Former PHS student revives mariachi program

PRESIDIO – Huddled in a corner at the Chinati Foundation’s arena, 20 Presidio Junior High and High School mariachi students performed at Chinati Foundation’s Community Day on Saturday in Marfa.

Wearing the traditional mariachi attire, the band closed the day of art viewings, talks, food and music with a handful of Mexican songs. A few students were given the microphone to sing a song. After that performance, the students hopped on a bus and did it again in front of an audience in Alpine. Their teacher Molly Rodriguez was proud of them.

“I was just immensely proud of what they’re doing,” said Rodriguez.

The performance showcased what the mariachi program has been working on during this school year. When Rodriguez, a Presidio High School graduate, decided to teach in Presidio last fall, she told herself that she would bring the mariachi program back.

She said the program started almost 20 years ago under the direction of Mr. Jose “Taro” Gutierrez

“He taught many generations of students,” said Rodriguez.

But Gutierrez eventually retired and the program wasn’t available for Rodriguez during her middle school and high school years. However, Rodriguez performed with her parents and brother in Mariachi Santa Cruz.

Karla Villasenor revived the mariachi program during Rodriguez’s senior year and the program ran for three years until Villasenor moved to the Dallas/Fort Worth area.

Rodriguez’s father, John Ferguson, step in to also bring the program back, which she said he did the best he could.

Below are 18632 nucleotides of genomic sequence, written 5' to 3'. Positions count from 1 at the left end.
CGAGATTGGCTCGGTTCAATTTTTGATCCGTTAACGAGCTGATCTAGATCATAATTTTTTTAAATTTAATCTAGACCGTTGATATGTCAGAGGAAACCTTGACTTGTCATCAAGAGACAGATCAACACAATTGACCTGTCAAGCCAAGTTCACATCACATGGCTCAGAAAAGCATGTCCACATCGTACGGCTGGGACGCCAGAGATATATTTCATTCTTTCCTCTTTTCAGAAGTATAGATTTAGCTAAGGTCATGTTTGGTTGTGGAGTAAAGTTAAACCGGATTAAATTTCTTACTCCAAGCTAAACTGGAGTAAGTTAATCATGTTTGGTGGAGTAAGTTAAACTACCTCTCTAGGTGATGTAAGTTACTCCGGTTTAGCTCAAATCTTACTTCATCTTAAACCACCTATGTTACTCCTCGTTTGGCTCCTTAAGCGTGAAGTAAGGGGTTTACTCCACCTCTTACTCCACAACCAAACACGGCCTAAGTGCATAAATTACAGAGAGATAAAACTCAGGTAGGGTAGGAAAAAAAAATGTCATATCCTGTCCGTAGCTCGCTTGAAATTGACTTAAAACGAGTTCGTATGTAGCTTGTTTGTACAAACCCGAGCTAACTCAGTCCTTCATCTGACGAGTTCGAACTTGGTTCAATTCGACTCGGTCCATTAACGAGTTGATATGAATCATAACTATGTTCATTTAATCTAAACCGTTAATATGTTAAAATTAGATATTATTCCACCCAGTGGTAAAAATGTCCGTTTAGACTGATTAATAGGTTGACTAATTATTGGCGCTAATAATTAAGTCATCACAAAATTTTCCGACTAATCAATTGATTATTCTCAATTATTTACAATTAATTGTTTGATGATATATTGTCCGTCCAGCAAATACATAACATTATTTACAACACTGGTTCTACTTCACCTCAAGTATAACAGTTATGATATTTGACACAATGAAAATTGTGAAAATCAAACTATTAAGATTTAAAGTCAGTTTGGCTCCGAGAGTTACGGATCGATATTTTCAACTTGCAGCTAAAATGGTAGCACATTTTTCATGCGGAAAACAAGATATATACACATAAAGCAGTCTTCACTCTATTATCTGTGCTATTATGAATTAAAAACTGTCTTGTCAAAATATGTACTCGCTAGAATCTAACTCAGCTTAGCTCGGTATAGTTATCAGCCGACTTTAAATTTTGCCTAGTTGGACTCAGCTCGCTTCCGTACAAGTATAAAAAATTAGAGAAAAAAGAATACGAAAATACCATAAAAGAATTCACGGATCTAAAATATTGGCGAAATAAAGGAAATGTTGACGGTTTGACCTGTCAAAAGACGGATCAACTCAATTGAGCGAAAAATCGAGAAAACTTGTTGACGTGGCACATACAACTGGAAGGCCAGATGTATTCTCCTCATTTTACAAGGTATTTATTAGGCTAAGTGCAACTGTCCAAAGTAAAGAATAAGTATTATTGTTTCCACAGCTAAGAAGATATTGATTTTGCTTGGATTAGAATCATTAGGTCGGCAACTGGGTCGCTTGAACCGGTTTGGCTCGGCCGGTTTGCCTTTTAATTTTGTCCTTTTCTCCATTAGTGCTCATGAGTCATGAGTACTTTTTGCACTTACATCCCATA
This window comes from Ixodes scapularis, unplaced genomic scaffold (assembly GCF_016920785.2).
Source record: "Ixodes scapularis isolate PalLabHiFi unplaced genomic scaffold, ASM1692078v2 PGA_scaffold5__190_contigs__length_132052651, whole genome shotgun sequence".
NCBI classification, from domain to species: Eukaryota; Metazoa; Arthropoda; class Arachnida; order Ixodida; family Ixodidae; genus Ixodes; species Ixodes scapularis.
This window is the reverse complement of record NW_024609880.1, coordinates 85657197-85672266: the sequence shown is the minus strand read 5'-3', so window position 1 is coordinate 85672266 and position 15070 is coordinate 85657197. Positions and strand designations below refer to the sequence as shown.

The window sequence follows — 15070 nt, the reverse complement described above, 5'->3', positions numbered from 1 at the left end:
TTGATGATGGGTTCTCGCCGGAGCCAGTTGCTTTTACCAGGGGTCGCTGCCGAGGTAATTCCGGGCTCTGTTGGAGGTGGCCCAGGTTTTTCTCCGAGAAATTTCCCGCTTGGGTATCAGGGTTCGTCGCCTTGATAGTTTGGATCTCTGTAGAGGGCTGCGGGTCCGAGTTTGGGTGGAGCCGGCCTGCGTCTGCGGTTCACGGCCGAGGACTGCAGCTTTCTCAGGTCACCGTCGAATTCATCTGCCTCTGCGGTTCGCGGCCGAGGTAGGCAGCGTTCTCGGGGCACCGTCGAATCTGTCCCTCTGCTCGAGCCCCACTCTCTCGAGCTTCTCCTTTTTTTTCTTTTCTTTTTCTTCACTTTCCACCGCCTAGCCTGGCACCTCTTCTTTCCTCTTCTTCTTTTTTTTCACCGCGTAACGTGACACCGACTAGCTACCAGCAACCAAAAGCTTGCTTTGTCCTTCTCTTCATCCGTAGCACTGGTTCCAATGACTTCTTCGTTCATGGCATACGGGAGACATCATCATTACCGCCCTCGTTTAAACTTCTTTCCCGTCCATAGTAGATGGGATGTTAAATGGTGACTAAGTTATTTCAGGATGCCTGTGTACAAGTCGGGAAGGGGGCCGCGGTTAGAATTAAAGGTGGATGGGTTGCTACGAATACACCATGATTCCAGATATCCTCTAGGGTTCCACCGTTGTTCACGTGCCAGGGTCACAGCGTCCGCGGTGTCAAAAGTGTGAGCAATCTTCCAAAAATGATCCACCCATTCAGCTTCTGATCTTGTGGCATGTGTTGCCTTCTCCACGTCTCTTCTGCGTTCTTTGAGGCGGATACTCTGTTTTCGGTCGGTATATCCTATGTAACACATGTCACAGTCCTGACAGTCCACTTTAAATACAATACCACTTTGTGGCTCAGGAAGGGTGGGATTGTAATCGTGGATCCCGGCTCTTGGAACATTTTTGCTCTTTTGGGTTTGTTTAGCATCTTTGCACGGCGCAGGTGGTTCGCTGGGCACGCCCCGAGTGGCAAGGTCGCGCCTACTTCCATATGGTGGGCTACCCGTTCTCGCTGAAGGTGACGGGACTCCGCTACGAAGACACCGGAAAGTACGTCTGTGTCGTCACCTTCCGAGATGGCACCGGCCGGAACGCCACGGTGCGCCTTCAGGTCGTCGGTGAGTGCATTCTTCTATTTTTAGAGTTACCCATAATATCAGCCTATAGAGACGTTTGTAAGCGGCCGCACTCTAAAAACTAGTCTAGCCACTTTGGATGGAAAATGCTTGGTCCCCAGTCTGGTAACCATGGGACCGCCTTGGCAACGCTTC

“Knowing my dad, not only is he the mayor of Presidio, he’s also a high school counselor and has so many responsibilities,” said Rodriguez. It was not easy when Rodriguez took over the reins of the program as well. There were students in the previous band that didn’t want to return. She didn’t think there would be enough students to participate. Some of the guitars were not in good condition, so Rodriguez learned how to fix them. Because there’s a lack of mariachi music in publishing, Ferguson helped with writing the songs in the appropriate key for the students to play. “He was a huge resource in that,” said Rodriguez. Those first days were hard to Rodriguez, and she said she felt like a mess. There were times when she felt lost and doubted herself, but her husband and her mom kept encouraging her. She was honest with her students and told them that she’s never taught mariachi before, but used her experience as a musician to guide them. She slowly noticed the class impacted the students, especially in the middle school. It warms Rodriguez’s heart to see them practice during recess. “My dream is that they rather be outside playing their guitar during recess than being on their cell phone,” said Rodriguez. The Monday after the performance, Rodriguez asked her middle school students how they felt about their performances in Marfa and Alpine. They told her they felt so cool. One student was excited to receive a compliment on the way to the restroom about how good the band sounded. “No one had told him that before,” said Rodriguez. The students were also proud that the crowd was singing along to the more popular songs such as “El Rey.” Rodriguez said the students didn’t want to sing at first. She showed them YouTube videos of mariachi groups with different singing styles and had them watch the crowd’s response. “That’s important to see early on. That’s how mariachi works,” said Rodriguez. “I think that’s how the mariachi came about, to spread some sort of positivity for the people. I think music in general has done that in history. Bringing people together and entertaining.”